But, we also suspect I have high Peroxynitrites and that the Complex IV superoxide radicals are driving them. Maybe the NO is being used up? We are testing nitrotyrosine to check.

    As for the SOD, the conversion of superoxide to ONOO- is very quick, so you need the SOD2 to be there. I'm homozygous for all the SOD2 SNPs and tend to run short in Mn, so my doctor thinks I "have a broken SOD system".

    All of this is happening with significant supplementation of all of Pall's supplements. I'm trying to figure out how to reduce the Complex IV overactivity and superoxide production. From what I gather, and I am getting more on this, supporting Complex I so it works better, should calm Complex IV down. I'm not sure why yet, but will find out.

    In the meantime, my doctor had me testing NO pre- and post- exertion, then supplementing ornithine, citrulline, and glutathione if I feel fatigued.

    As I've felt better with other interventions, I've been doing more, but hitting a wall..I'm suspecting its an increase in oxidative and nitrosative stress generated by my mitochondria as my body demands energy.
     
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  11. Sushi

    Sushi Moderation Resource Albuquerque

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    Have you read about Dr. Julian Stewart's work with NO in POTS patients?
     
  12. Learner1

    Learner1 Forum Support Assistant

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    No, can you point me to something? I found this but though it mentions NO, I don't see anything useful....

    https://www.ncbi.nlm.nih.gov/pmc/articles/PMC4511479/

    My variant is high blood pressure and seems to be caused by adrenergic antibodies, though I'm sure some biochemistry is involved...and low NO seems to correlate with high BP.
     
  13. Sushi

    Sushi Moderation Resource Albuquerque

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    I've just been aware of Dr. Stewart for many years though dysautonomia boards, but I can't point you to anything written other than what can be found on our friend Google.
     
  14. Learner1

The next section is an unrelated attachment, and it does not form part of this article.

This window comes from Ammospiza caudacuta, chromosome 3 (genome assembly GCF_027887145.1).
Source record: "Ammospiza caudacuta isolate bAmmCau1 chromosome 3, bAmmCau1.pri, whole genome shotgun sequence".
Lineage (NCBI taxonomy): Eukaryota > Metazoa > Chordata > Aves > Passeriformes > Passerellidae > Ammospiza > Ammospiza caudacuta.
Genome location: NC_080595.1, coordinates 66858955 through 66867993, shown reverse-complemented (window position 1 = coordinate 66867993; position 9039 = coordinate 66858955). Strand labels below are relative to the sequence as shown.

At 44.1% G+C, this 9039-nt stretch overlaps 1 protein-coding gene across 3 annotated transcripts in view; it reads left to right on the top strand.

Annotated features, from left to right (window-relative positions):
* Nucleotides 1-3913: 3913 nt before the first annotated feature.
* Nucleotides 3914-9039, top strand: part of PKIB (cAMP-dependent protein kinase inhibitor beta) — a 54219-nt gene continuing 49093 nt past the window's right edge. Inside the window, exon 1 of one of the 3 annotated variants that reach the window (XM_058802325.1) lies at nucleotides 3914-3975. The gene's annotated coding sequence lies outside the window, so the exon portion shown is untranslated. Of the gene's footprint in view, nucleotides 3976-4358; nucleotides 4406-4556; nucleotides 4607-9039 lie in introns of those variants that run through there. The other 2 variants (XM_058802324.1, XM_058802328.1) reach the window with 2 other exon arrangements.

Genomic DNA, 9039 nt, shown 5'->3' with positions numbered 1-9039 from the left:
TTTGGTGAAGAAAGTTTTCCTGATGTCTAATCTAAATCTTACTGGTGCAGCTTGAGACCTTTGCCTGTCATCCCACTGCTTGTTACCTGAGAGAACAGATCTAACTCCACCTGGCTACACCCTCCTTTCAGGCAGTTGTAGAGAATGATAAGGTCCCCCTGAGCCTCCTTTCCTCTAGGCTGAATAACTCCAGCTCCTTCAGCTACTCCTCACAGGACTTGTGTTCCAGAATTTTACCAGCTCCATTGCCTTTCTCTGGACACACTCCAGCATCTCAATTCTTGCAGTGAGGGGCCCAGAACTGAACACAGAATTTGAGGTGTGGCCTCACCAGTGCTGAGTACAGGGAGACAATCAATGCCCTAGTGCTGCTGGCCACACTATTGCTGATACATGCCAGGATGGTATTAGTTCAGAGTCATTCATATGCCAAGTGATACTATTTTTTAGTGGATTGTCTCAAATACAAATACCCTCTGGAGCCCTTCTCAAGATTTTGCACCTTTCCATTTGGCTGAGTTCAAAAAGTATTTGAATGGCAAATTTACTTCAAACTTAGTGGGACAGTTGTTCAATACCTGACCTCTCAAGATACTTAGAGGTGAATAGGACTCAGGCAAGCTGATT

Learner1 Forum Support Assistant

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    I found a mention of Stewart's clinical trial, which says:

    "We hypothesize that impairment occurs because of excessive production of nitric oxide (NO) which reduces the ability of the nerves to produce vasoconstriction."

    This is confusing to me. I have low NO, not high. And my POTS seems to be autoimmune, caused by adrenergic antibodies.

    And, though the POTS is mighty inconvenient, the issue of mitochondria not functioning properly and generating superoxide and ONOO- can be very damaging long term, causing cancer, Parkinson's, etc. It's at a more essential (deeper) level in the body. The mito dysfunction impacts ATP production and causes fatigue and PEM.

    But there are likely interrelationships.
     
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  15. sb4

    sb4 Senior Member

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    Have you read Peter@Hyperlipids series on protons? It is very interesting. He explains the increase in superoxide at cytochrome 1 as a signaling molecule that informs the cell of energy status and how insulin sensitive it needs to be.

    Basically fats have high FADH2 / NADH ratio input to mitochondria and carbs have low ratio. The ratio determines how likely ubiquinone is likely to get "clogged up". If you are feeding half electrons through Cyt2 and half through Cyt1 then quite often the electron getting fed through cytc1 won't be able to jump to ubiquinone because it will already be occupied by the electron from Cytc2; so it will hop backwards (reverse electron flow) through Cyt1 down a differen't path that generates superoxide.